Friday, September 25, 2015

What a Lie!

Anyone can be anything they want.  Why do we tell this to our children?  Why do we set them up for failure?  This is SO not true.  It is quite impossible to be anything you want to be.  For example, what if I want to be a  6 foot tall blond bombshell with big natural curves?  Yeah, that is just not going happen.  Ever.  No matter what I do.

Now what should we tell our children instead?

Anyone can learn anything.

But yet, that is not what we tell them.  Instead we tell them lies like, oh that is okay honey, you can't do math because you don't really have a math brain.  What a bunch of crap!  There is no such thing as a math brain, or a science brain, or a language arts brain.  Nope sorry.  That is just not how brains function.

Do you know how brains function?

Given enough time, effort, energy, persistence, and dedication, anyone can learn anything!

Try it.  You may like it.

Maybe if we told children this truth instead then they would understand that the difference between success and failure is the amount of drive you have.  How driven are you?  How driven are you to put in the time, effort, energy, persistence, and dedication to learn all the little bits and pieces that fit together to form something that you can be highly proud of?  Not to just fool yourself and say, it is okay, I am happy with mediocrity.

Telling folks that they should strive for happiness regardless of the outcomes is the downfall of confidence.

Confidence comes from achievements.

Achievements are the results of drive.

Drive is exemplified by how much:





& dedication

that you put forth to learn and practice something that you can be proud of.

Don't be proud of simply breathing.  Be proud because you accomplished something hard that took drive to achieve.

Love you!

Love yourself because you are driven!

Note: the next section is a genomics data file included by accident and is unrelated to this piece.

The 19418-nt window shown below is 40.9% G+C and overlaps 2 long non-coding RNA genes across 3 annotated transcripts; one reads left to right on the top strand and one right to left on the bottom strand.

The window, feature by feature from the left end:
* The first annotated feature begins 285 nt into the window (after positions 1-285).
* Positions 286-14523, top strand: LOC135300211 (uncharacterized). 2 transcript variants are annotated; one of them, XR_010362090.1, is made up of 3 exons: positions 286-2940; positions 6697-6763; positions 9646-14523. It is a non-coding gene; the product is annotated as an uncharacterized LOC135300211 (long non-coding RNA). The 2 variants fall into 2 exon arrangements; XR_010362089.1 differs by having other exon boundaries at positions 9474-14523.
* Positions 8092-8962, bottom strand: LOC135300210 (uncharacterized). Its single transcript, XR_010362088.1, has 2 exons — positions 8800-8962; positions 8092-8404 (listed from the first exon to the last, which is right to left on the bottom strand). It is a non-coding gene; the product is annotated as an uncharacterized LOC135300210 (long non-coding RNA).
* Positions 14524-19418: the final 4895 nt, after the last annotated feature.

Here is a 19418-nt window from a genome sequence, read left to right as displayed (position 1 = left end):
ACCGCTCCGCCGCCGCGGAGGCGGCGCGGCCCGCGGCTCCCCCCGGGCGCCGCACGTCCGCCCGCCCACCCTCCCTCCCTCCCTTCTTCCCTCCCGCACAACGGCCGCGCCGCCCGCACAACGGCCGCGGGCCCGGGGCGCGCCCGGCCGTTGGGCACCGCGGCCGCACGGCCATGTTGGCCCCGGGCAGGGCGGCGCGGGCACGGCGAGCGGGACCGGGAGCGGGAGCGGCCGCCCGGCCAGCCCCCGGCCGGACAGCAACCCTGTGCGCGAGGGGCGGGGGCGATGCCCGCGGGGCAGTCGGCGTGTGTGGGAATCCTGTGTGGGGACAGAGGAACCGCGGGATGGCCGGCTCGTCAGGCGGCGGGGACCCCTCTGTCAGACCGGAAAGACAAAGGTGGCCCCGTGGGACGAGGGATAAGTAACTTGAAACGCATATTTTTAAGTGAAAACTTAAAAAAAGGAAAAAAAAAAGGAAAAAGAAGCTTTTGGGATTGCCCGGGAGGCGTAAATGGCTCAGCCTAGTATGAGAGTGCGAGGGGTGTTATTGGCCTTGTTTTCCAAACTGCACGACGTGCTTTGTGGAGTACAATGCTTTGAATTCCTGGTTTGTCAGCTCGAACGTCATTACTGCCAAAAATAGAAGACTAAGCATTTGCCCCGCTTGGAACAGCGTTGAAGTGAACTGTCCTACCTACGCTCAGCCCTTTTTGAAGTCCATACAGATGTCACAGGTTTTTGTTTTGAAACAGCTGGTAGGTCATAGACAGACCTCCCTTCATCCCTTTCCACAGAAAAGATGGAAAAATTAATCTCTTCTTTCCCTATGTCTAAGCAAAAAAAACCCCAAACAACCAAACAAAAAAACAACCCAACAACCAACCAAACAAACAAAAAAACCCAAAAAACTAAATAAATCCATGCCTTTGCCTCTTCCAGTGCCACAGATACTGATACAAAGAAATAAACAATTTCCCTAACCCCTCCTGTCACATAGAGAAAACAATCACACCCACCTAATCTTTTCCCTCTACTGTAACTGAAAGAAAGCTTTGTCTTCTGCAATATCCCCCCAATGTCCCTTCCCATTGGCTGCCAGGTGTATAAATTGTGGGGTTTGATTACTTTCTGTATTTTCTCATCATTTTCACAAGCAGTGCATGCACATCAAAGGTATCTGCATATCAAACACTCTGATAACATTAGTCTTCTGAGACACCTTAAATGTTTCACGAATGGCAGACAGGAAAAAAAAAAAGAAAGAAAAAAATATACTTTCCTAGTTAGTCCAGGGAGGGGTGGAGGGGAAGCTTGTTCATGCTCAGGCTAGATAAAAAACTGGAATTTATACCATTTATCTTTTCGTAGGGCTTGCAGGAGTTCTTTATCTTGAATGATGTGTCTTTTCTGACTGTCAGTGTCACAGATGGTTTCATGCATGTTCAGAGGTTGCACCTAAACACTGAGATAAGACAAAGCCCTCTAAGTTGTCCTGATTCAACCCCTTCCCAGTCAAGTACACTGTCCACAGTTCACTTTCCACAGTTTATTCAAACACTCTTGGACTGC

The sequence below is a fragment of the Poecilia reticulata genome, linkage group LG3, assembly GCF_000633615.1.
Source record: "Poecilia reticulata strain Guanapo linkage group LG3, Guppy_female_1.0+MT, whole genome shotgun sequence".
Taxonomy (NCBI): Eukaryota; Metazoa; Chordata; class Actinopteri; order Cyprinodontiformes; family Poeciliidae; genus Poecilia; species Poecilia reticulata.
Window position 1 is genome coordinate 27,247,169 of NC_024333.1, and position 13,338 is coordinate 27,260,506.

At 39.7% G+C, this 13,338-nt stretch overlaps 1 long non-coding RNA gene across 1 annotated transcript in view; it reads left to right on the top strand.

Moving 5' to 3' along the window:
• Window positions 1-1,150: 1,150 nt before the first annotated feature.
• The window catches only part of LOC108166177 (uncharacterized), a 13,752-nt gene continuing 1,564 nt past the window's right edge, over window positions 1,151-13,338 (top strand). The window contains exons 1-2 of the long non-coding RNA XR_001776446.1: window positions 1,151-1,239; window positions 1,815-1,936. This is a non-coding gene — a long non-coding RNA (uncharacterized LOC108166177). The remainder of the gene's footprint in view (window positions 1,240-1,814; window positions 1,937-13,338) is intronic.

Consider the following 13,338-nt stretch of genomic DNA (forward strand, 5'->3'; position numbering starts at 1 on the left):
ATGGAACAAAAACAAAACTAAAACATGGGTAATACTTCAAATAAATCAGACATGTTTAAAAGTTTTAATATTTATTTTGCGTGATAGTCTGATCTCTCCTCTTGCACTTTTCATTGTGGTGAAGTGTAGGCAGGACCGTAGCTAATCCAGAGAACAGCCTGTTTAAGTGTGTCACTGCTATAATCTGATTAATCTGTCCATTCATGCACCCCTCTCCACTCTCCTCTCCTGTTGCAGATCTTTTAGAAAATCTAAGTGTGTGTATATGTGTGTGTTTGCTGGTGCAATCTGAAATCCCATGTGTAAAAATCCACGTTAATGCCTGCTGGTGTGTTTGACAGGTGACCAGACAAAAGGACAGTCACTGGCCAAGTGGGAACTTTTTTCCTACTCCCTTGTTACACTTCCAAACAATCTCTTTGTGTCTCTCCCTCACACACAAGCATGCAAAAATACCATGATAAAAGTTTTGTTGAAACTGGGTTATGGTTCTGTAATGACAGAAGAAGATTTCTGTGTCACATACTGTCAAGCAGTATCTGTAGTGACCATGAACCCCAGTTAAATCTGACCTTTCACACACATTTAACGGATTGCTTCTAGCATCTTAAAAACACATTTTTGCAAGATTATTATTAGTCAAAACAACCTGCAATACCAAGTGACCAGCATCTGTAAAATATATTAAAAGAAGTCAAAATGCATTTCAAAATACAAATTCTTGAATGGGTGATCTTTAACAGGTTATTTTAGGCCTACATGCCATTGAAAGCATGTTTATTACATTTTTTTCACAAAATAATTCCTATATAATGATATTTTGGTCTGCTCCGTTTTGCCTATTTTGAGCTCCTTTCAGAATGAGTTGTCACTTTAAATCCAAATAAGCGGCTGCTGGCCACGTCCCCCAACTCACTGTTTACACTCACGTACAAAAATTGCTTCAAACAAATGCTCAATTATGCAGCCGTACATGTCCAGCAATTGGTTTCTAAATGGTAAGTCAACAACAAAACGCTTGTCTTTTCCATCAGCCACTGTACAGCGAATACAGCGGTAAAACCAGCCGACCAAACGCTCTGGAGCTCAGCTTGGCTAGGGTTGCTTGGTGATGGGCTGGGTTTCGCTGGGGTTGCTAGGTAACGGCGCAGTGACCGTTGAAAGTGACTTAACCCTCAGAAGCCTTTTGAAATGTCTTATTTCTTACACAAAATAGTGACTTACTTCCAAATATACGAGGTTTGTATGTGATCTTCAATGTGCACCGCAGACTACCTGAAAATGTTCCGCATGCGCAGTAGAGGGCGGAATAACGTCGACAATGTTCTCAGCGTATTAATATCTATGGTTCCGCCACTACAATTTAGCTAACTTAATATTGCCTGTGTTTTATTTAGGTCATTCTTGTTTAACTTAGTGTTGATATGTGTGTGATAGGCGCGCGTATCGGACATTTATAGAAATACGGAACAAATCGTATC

1. The downside of this is that we - and especially our children - live in a culture rooted in the expectation of instant gratification. It has been estimated that to fully master something, whether it is the piano, painting or dance, to excel at it, takes around 10,000 hours of practice. That's around 10 years if you practice 3 hours a day every day. But to learn a new skill to a reasonable proficiency is a lot less daunting, perhaps 20-40 hours. An hour a day for a month. That's achievable for most of us. You can learn to code, cook, juggle or ride a unicycle. Surprise yourself and your family.
    It annoys me when people almost boast that they can't do simple maths as if it was a badge of honor, when they wouldn't dream of boasting about being functionally illiterate. Casinos, lotteries and online gambling sites love these people. They'd go broke without them.

    1. So true Susie! This whole instant gratification thing sucks! It seems as though less and less people are willing to work for what they want. The concept of earning something is becoming less and less acceptable for folks.

      I do agree that 10,000 hours is a bit much, but it is totally true that just a few hours can bring about much greater proficiency if not expert level.

      Thanks for the good thoughts!

    2. The 10,000 hours estimate is what it takes to become top class in a competitive field: a chess grandmaster, a first rank athlete, dancer or musician. Most of us have more modest aims (and day jobs). 20 hours sounds on the low side for real proficiency, though. Even if it's 100, though, that's not terribly daunting to learn a new language or how to play the piano.
      I should confess, though, that I am a terrible dilettante. I flit between half a dozen different interests at any one time and never stick with one long enough to class what I'm doing as practice, and I pick up more all the time when something new and shiny diverts me.

  2. Well said!

    You live an honest life in your words AND actions.